Bradley Manning & Bidder #70Bradley Manning was sentenced to 35 years today by Judge Denise Lind, an Army Colonel. Manning will be required to serve at least 1/3 of the sentence minus time served which will make him eligible for release at the age of 33. Manning is 25 years old and has already served 3 1/2 years.

Manning was convicted of multiple charges last month including several under The Espionage Act and faced up to 90 years in prison.

The Washington Post reports:

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Judge Denise Lind, an Army colonel, said Manning was dishonorably discharged. He was also reduced in rank and forfeits all pay.

Manning stood at attention, flanked by his attorneys, to hear the verdict with his aunt, Debra Van Alstyne, sitting behind him. He did not appear to react when the sentence was read.

As Manning was escorted out of the packed courtroom, more than half a dozen supporters shouted out to him, “We’ll keep fighting for you, Bradley! You’re our hero!”

The decision was immediately condemned by the American Civil Liberties Union.

“When a soldier who shared information with the press and public is punished far more harshly than others who tortured prisoners and killed civilians, something is seriously wrong with our justice system,” said Ben Wizner, director of the ACLU’s Speech, Privacy and Technology Project.

The government had asked the judge to sentence Manning to 60 years. “There is value in deterrence, your honor; this court must send a message to any soldier contemplating stealing classified information,” said Capt. Joe Morrow, a military prosecutor. “National security crimes that undermine the entire system must be taken seriously.”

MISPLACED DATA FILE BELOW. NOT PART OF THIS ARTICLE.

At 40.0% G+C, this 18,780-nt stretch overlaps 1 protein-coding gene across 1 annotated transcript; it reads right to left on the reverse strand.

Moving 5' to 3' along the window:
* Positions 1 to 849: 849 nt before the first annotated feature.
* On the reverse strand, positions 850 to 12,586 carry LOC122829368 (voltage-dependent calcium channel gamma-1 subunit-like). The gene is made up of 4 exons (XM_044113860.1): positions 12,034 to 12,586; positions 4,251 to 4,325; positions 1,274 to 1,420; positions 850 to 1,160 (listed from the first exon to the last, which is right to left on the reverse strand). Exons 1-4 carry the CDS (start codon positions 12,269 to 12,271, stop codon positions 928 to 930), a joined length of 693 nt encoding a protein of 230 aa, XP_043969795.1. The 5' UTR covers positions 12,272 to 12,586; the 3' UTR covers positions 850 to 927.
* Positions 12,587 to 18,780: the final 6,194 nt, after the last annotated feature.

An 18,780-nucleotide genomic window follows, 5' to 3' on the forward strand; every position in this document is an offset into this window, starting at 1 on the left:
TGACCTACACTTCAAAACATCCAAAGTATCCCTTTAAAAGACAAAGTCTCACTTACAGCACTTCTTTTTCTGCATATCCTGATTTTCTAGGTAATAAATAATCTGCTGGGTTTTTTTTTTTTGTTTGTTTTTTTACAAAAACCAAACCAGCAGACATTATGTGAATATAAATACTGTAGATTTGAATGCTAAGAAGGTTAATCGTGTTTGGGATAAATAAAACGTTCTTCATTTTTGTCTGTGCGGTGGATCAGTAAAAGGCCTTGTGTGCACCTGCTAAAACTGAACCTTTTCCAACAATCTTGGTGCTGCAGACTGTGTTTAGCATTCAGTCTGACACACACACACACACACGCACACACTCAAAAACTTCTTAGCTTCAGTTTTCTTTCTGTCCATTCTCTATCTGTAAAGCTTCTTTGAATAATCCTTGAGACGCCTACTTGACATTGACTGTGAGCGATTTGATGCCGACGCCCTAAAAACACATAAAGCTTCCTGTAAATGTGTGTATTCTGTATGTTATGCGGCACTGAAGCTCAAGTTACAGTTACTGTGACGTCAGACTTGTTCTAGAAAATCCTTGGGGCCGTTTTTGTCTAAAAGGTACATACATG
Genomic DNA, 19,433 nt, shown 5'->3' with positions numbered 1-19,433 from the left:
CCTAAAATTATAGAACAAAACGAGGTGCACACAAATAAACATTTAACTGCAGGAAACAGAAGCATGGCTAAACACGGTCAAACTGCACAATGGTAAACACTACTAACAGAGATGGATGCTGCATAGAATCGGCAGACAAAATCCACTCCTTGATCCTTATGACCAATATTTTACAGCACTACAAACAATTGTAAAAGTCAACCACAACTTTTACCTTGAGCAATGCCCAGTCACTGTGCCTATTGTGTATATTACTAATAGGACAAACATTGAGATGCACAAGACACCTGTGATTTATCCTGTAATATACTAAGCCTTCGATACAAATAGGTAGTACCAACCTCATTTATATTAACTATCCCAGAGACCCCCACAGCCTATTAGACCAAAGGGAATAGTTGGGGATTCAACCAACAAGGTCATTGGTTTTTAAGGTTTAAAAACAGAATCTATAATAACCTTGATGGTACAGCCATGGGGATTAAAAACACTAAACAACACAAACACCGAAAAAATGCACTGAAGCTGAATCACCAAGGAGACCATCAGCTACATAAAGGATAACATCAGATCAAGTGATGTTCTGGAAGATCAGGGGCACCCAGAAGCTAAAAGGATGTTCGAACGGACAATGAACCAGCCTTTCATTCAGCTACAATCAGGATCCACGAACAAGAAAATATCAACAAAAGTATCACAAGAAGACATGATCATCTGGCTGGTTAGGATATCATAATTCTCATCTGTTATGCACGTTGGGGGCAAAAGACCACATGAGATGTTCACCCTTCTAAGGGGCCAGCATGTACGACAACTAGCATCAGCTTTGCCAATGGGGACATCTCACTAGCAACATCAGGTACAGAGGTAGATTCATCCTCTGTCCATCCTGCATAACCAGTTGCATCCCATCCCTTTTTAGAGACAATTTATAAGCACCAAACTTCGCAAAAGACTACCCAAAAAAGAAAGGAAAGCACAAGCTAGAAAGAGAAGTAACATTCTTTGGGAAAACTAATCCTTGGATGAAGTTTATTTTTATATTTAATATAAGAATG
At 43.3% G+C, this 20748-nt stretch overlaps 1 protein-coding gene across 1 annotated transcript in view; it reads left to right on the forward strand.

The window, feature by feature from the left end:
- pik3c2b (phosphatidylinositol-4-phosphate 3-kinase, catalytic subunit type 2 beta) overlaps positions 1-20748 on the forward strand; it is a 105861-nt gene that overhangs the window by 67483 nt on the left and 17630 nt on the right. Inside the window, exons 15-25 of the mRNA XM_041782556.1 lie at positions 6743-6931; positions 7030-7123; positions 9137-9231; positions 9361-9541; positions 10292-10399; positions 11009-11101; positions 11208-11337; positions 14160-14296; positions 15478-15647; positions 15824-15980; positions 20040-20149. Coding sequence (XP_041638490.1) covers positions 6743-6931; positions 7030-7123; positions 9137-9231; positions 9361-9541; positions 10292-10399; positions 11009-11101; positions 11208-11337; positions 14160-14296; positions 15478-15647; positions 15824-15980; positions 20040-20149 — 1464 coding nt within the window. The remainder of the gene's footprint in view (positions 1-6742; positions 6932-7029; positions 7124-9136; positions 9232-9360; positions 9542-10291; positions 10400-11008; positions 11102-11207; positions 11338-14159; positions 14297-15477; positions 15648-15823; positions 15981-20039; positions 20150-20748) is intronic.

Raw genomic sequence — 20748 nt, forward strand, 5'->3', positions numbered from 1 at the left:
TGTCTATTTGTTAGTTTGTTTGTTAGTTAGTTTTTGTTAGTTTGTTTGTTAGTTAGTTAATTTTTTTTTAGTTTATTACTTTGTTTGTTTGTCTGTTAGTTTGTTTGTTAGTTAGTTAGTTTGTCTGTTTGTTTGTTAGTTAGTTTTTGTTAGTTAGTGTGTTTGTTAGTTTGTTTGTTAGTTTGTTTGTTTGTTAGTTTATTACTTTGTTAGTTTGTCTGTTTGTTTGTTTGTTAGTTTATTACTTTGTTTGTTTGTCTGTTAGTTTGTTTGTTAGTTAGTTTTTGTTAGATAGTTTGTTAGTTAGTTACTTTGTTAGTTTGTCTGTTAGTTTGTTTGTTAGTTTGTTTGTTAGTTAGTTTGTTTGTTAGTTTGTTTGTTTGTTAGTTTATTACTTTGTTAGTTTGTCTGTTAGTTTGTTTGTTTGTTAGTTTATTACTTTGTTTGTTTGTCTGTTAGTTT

Opinions on Manning are quite varied. It is my belief that many more Americans are in the corner of Edward Snowden than Bradley Manning.

My personal opinion on Manning is that he is more traitor than hero but I don’t know that I have ever formed a concrete opinion. I think this is much more an indictment of a military who would put someone like Bradley Manning in the position that it did. We have learned that the young man was pretty soft for a soldier. We have also learned that he had a gender identification disorder which the military knew about. He was not necessarily a mentally stable individual and I think there needs to be more effort toward screening to put the right men and women in the right positions.

With that said, that is only one man’s opinion and I would certainly love to hear what everyone else thinks.

One thing is for certain. Bradley Manning will have some time to think about the consequences of his actions.

What do you think?

Too harsh? Too lenient? Just right?